Today, 115 years ago, was a good day to be Thomas Cullinan. Born in (what would become) South Africa in 1862, Cullinan had worked a series of jobs before deciding to become a diamond prospector. In 1898 he discovered the Premier diamond field, and set up a mine there in 1902, where the largest diamond ever discovered was found on 26th January 1905. The jewel was approximately 10.1 centimetres (4.0 in) long, 6.35 centimetres (2.50 in) wide, 5.9 centimetres (2.3 in) deep, and weighed 3,106 carats (621.2 grams), and remains the largest gem-quality rough diamond ever found.
The Cullinan Diamond, as it is now known, was actually discovered by the mine’s surface manager, Frederick Wells, just 18 feet below the surface. It was three times the size of the previous record holder, and immediately became a point of public curiosity. It was displayed at the Standard Bank in Johannesburg (presumably with very good security) and was viewed by over 8,000 people.
The sheer value of the stone necessitated a certain level of cunning to ensure its safety. When it was sent to Britain to go to auction, the company made a point of dispatching a ship with armed guards and a box locked in a safe in the ship’s hull. It was a diversion; the actual diamond was simply posted in a plain box.
Perhaps surprisingly, the diamond did not sell at auction. For the next two years there was no real agreement about what to do with it. Eventually, the government of the Transvaal Colony purchased the diamond from Cullinan for the modern equivalent of £15 million. The stone was then presented to King Edward VII, who had it cut into nine smaller pieces. The two largest ones were incorporated into the Crown Jewels and remain so to this day.
Speaking of diamonds, we have some real gems of webinars coming up for you this week. Here’s what you can look forward to:
Sun 26th January 2020, 7:00 pm
By Mike Scanlan
Feeling the stress building up? Let the anxiety go with Mike’s Monthly Medication.
Tue 28th January 2020, 8:00 pm
Tue 28th January 2020, 8:00 pm
By Jenny GuyatBVetMed MRCVS
In this module, we’ll be:
• Going deep into your core personal values
• Talking about your competencies, hardwiring and profiling
• Doing a review of your life timeline to uncover your own unique secret formula that makes you special and different
• Taking a good look at the working environments you might thrive in
Wed 29th January 2020, 8:00 pm
by Mike ScanlanPRD
This course will deliver, 4 live sessions and is designed to support individuals or Veterinary practices looking to promote positive mental health at work. This bespoke training equip participants with a toolkit to improve their confidence and skills in addressing issues of Mental Health at work and in the wider community.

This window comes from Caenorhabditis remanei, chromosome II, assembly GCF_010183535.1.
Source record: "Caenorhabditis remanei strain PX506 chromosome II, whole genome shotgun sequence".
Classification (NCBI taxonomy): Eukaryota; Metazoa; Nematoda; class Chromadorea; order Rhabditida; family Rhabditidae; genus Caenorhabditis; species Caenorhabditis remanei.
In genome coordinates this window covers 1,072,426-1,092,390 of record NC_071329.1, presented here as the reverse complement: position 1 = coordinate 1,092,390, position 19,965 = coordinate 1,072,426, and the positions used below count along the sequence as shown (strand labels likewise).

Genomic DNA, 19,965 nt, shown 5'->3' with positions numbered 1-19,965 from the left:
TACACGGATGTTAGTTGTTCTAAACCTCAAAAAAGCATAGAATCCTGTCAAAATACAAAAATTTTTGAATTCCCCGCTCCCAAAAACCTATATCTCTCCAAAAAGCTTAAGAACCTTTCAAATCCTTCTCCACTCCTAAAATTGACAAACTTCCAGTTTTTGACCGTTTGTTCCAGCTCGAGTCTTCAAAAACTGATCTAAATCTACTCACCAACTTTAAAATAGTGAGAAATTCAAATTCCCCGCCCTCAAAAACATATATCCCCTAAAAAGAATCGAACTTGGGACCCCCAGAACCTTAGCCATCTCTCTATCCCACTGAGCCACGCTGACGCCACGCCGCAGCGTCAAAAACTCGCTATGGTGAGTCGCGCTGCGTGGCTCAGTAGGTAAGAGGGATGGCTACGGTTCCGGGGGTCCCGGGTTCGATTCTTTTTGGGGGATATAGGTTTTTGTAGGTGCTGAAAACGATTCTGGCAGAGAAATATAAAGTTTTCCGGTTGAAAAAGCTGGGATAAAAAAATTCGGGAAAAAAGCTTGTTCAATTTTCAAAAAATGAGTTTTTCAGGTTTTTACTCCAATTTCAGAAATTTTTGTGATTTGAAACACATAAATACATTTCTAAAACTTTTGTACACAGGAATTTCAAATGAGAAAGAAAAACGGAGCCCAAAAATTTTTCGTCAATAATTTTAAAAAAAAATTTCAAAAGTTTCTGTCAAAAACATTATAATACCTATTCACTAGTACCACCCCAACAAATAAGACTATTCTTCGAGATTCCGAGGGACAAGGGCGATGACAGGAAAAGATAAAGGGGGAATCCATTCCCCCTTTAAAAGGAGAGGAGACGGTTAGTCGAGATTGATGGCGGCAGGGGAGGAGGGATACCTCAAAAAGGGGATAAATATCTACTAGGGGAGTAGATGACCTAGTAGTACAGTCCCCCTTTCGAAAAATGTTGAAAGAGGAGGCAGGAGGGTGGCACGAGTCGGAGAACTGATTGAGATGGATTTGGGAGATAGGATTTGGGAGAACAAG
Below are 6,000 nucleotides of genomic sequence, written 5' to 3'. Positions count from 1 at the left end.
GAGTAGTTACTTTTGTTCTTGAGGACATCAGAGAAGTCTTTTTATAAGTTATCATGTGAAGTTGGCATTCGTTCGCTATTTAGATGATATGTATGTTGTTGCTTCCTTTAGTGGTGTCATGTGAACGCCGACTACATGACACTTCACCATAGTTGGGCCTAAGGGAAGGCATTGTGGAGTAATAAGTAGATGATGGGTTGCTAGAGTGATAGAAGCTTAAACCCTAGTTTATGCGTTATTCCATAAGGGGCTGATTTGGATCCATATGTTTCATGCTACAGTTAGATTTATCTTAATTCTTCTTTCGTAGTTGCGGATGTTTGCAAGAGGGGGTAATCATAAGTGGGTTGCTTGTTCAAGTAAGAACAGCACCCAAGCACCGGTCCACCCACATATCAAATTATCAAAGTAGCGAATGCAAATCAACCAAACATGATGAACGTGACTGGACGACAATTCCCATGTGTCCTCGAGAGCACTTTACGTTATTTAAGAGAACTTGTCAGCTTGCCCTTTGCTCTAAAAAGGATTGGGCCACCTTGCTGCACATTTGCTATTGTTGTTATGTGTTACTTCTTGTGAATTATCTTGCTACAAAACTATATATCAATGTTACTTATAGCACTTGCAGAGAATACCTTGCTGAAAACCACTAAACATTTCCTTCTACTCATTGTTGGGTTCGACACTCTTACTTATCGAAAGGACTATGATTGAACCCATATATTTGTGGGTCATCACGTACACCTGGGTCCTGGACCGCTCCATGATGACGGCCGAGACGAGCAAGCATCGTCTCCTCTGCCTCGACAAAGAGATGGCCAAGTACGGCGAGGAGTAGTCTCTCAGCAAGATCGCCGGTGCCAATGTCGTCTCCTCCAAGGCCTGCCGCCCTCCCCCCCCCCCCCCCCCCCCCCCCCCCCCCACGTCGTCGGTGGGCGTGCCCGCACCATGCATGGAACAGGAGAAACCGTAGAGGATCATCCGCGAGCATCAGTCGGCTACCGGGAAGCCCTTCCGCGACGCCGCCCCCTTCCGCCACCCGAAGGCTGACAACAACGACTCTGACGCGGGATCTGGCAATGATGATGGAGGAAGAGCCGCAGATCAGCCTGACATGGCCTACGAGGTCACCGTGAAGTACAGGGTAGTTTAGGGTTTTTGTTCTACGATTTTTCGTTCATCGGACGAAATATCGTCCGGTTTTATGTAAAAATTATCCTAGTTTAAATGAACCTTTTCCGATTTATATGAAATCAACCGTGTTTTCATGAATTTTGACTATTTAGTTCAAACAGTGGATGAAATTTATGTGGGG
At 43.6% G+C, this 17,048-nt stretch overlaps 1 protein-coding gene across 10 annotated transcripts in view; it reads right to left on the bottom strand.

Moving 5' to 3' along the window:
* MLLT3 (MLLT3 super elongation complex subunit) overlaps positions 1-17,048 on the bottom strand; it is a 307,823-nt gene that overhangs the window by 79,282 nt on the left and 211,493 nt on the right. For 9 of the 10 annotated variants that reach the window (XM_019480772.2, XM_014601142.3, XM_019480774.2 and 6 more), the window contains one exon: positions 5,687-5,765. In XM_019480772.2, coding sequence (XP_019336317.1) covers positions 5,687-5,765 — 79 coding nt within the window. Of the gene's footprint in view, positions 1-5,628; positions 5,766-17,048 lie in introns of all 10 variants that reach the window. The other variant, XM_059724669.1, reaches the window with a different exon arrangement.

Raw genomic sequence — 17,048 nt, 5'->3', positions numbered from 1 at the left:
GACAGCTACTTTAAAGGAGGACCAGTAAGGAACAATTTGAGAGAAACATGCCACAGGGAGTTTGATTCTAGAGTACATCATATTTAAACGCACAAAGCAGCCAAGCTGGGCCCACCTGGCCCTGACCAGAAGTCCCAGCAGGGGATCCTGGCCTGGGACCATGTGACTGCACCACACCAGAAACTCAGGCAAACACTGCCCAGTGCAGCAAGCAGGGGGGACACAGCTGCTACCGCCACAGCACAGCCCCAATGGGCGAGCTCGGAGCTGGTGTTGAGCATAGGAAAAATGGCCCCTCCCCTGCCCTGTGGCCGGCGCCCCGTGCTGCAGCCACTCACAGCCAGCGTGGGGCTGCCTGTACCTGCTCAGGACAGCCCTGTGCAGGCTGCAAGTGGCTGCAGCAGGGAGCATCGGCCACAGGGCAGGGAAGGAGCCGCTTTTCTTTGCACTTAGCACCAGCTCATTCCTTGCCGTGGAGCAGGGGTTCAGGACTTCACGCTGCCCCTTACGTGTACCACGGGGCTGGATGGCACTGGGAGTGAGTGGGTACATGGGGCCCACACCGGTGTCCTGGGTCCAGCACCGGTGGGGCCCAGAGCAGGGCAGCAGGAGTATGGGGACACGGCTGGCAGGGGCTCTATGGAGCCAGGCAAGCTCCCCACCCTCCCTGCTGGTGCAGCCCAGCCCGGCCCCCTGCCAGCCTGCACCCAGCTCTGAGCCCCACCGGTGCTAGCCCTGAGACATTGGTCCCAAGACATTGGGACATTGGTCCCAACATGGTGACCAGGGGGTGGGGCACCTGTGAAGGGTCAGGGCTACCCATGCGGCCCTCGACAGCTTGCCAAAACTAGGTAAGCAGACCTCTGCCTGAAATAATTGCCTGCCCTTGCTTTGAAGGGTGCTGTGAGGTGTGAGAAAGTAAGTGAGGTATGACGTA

Thu 30th January 2020, 8:30 pm
by Danielle Gunn-MooreBSc(Hon), BVM&S, PhD, MANZCVS, FHEA, FRSB, FRCVS, RCVS Specialist
Osteoarthritis is being recognised with increasing frequency in cats in Britain, Europe and the US; all areas where cats are often living into their old age. However, affected cats rarely limp or cry out. Instead they show often subtle behavioural and lifestyle changes (e.g. reluctance to jump up) that owners and veterinarians may mistake for ‘old age’. Underestimating the importance of osteoarthritis means missing the chance to make affected cats more comfortable at this precious time in their lives. Using clinical cases this talk will discuss the importance of this often missed disorder, and how it can affect cats’ lives negatively. We will discuss the importance of looking for osteoarthritis as part of a discussion on the need for tailored geriatric health care.
For the optimum management of elderly cats, it is necessary to undertake an in-depth diagnostic investigation to find all interacting conditions that need to be addressed concurrently. It is then possible to devise a treatment plan for each particular cat and its particular problems and personality. Successful management of cats with osteoarthritis can have very positive effects on their overall quality of life, and on their relationship with the rest of their household. Management often entails environmental modification (to ensure the cat has easy access to all key resources), specialist veterinary diets or supplements (e.g. anti-oxidants and mitochondrial co-factors, etc.) and drug therapies (such as gabapentin and even NSAIDs, plus others). Discussion will not cover surgical or stem cell interventions, other than mentioning them for completeness.
Fri 31st January 2020, 8:00 pm
by Sarah CleavelandVetMB PhD MRCVS FMedSci FRSE FRS
Despite the availability of safe and highly efficacious rabies vaccines for preventing of rabies in humans and animals, canine rabies remains widespread and still kills tens of thousands of people very year in Africa and Asia. This presentation outlines factors that have hampered the effective control of canine rabies and summarises the evidence that indicates the feasibility of rabies elimination. The presentation will summarise results of epidemiological research, primarily from Africa, that provide pragmatic insights into the design and implementation of more effective dog vaccination strategies. The presentation will discuss rabies in the context of One Health and the relevance of these insights in relation to the control and elimination to other zoonotic, emerging and neglected diseases.